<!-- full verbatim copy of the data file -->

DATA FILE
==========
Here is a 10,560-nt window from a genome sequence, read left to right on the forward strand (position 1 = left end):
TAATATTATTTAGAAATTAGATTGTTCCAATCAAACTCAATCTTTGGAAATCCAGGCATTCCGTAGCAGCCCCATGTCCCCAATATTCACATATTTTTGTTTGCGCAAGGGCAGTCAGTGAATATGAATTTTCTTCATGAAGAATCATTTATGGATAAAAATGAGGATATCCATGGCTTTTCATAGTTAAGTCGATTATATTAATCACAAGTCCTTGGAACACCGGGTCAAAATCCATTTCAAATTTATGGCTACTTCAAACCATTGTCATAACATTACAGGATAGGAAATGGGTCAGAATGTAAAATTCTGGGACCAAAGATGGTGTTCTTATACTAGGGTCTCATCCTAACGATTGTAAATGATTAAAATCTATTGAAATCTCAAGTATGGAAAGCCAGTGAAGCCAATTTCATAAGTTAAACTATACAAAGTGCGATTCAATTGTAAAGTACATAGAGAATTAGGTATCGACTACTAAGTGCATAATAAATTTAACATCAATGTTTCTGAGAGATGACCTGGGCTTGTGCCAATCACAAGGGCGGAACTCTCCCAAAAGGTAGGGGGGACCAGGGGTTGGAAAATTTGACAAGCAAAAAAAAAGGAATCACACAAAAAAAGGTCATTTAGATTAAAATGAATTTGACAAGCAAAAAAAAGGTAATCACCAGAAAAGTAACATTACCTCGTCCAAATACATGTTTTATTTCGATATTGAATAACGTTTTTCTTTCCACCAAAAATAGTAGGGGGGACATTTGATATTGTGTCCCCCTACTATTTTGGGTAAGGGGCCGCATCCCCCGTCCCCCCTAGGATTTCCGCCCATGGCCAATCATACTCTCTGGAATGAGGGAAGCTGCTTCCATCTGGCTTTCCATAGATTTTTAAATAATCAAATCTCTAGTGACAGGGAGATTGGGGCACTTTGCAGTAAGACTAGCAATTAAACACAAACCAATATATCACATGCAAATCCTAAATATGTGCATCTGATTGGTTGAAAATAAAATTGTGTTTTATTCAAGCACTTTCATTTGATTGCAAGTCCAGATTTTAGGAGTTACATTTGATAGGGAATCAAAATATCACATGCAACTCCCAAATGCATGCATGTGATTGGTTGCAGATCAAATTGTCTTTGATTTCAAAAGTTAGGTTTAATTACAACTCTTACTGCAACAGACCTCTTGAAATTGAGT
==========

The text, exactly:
Here is a 10,560-nt window from a genome sequence, read left to right on the forward strand (position 1 = left end):
TAATATTATTTAGAAATTAGATTGTTCCAATCAAACTCAATCTTTGGAAATCCAGGCATTCCGTAGCAGCCCCATGTCCCCAATATTCACATATTTTTGTTTGCGCAAGGGCAGTCAGTGAATATGAATTTTCTTCATGAAGAATCATTTATGGATAAAAATGAGGATATCCATGGCTTTTCATAGTTAAGTCGATTATATTAATCACAAGTCCTTGGAACACCGGGTCAAAATCCATTTCAAATTTATGGCTACTTCAAACCATTGTCATAACATTACAGGATAGGAAATGGGTCAGAATGTAAAATTCTGGGACCAAAGATGGTGTTCTTATACTAGGGTCTCATCCTAACGATTGTAAATGATTAAAATCTATTGAAATCTCAAGTATGGAAAGCCAGTGAAGCCAATTTCATAAGTTAAACTATACAAAGTGCGATTCAATTGTAAAGTACATAGAGAATTAGGTATCGACTACTAAGTGCATAATAAATTTAACATCAATGTTTCTGAGAGATGACCTGGGCTTGTGCCAATCACAAGGGCGGAACTCTCCCAAAAGGTAGGGGGGACCAGGGGTTGGAAAATTTGACAAGCAAAAAAAAAGGAATCACACAAAAAAAGGTCATTTAGATTAAAATGAATTTGACAAGCAAAAAAAAGGTAATCACCAGAAAAGTAACATTACCTCGTCCAAATACATGTTTTATTTCGATATTGAATAACGTTTTTCTTTCCACCAAAAATAGTAGGGGGGACATTTGATATTGTGTCCCCCTACTATTTTGGGTAAGGGGCCGCATCCCCCGTCCCCCCTAGGATTTCCGCCCATGGCCAATCATACTCTCTGGAATGAGGGAAGCTGCTTCCATCTGGCTTTCCATAGATTTTTAAATAATCAAATCTCTAGTGACAGGGAGATTGGGGCACTTTGCAGTAAGACTAGCAATTAAACACAAACCAATATATCACATGCAAATCCTAAATATGTGCATCTGATTGGTTGAAAATAAAATTGTGTTTTATTCAAGCACTTTCATTTGATTGCAAGTCCAGATTTTAGGAGTTACATTTGATAGGGAATCAAAATATCACATGCAACTCCCAAATGCATGCATGTGATTGGTTGCAGATCAAATTGTCTTTGATTTCAAAAGTTAGGTTTAATTACAACTCTTACTGCAACAGACCTCTTGAAATTGAGT